- 6.1. Normative . . . . . . . . . . . . . . . . . . . . . . . . 11
- 6.2. Informative . . . . . . . . . . . . . . . . . . . . . . . 11
- Appendix A. Examples . . . . . . . . . . . . . . . . . . . . . . 12
- Author's Address . . . . . . . . . . . . . . . . . . . . . . . . . 13
+ 2. Definition . . . . . . . . . . . . . . . . . . . . . . . . . . 8
+ 2.1. Accept-Timezone . . . . . . . . . . . . . . . . . . . . . 8
+ 2.1.1 Timezone names . . . . . . . . . . . . . . . . . . . . . 8
+ 2.1.1.1 Timezone weighting . . . . . . . . . . . . . . . . . 8
+ 2.2. Server support . . . . . . . . . . . . . . . . . . . . . . 8
+ 2.3. Proxy considerations . . . . . . . . . . . . . . . . . . . 8
+ 3. Security Considerations . . . . . . . . . . . . . . . . . . . 10
+ 3.1. Client side . . . . . . . . . . . . . . . . . . . . . . . 10
+ 3.2. Server side . . . . . . . . . . . . . . . . . . . . . . . 10
+ 4. IANA Considerations . . . . . . . . . . . . . . . . . . . . . 11
+ 5. Acknowledgements . . . . . . . . . . . . . . . . . . . . . . . 12
+ 6. References . . . . . . . . . . . . . . . . . . . . . . . . . . 13
+ 6.1. Normative . . . . . . . . . . . . . . . . . . . . . . . . 13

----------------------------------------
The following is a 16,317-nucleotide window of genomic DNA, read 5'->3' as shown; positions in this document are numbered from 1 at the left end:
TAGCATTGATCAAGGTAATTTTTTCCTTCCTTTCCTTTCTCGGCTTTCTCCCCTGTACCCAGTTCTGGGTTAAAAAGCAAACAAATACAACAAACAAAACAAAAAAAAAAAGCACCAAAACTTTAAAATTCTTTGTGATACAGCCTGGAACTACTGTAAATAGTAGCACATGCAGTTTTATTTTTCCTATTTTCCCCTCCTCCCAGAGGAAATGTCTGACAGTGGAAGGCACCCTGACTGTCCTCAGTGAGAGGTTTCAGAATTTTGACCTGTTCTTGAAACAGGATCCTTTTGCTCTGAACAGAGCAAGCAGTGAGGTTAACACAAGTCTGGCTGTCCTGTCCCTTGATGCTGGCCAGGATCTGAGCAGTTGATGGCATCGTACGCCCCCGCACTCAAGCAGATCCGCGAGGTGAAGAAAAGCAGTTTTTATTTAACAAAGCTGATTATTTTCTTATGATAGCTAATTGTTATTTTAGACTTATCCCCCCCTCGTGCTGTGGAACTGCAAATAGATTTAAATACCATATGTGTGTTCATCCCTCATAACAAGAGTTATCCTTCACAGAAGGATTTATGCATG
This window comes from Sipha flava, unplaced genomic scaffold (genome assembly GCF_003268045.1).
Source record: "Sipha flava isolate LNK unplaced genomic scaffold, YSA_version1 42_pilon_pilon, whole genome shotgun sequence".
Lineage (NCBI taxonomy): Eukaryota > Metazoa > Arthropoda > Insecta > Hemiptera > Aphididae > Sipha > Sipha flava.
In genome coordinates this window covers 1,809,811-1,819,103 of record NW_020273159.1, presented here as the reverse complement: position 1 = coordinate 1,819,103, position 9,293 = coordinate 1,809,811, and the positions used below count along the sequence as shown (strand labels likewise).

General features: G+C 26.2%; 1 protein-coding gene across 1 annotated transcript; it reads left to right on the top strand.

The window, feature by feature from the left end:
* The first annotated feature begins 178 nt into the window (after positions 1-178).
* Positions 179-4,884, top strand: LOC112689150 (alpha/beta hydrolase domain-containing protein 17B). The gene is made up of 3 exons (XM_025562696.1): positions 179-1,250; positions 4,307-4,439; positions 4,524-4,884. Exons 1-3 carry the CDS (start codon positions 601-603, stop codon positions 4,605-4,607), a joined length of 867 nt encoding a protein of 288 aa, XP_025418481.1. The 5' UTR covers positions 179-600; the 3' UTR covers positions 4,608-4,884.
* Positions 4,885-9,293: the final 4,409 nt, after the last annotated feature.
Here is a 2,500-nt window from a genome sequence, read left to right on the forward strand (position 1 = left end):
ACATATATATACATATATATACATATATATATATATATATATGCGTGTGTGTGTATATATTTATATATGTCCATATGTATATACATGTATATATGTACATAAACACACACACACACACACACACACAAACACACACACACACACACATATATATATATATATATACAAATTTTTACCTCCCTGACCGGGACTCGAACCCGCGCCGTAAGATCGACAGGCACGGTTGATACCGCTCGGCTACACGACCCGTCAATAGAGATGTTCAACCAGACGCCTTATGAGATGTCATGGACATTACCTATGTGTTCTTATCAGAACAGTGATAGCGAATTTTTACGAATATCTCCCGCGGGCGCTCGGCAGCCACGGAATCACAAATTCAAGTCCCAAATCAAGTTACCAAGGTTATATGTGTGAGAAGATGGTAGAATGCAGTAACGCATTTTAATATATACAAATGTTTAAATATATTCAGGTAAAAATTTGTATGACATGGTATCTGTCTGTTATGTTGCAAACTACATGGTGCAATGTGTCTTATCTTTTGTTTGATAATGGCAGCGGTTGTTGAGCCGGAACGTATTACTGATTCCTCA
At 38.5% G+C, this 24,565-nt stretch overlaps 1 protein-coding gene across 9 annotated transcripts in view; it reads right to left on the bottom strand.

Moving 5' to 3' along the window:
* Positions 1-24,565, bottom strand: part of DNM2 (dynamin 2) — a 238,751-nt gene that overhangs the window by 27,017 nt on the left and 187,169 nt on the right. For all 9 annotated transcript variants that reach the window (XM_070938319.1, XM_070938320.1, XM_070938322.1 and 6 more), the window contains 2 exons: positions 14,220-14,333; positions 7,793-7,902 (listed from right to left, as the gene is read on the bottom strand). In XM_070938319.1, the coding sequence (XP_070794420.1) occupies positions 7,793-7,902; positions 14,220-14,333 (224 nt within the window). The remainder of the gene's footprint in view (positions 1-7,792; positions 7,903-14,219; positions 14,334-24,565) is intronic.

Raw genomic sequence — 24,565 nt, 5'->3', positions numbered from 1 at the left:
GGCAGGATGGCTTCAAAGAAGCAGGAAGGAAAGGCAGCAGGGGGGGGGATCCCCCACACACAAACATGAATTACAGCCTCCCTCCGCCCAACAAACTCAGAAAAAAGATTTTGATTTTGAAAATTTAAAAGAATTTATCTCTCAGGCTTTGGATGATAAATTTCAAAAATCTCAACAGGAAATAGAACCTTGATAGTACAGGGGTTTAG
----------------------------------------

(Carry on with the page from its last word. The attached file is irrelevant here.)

+ 6.2. Informative . . . . . . . . . . . . . . . . . . . . . . . 13
+ Appendix A. Examples . . . . . . . . . . . . . . . . . . . . . . 14
+ Author's Address . . . . . . . . . . . . . . . . . . . . . . . . . 15
.fi
.in 3
@@ -124,6 +126,18 @@ The key words "MUST", "MUST NOT", "REQUIRED", "SHALL", "SHALL NOT", "SHOULD", "S
An implementation is not compliant if it fails to satisfy one or more of the MUST or REQUIRED level requirements. An implementation that satisfies all the MUST or REQUIRED level and all the SHOULD level requirements is said to be "unconditionally compliant"; one that satisfies all the MUST level requirements but not all the SHOULD level requirements is said to be "conditionally compliant".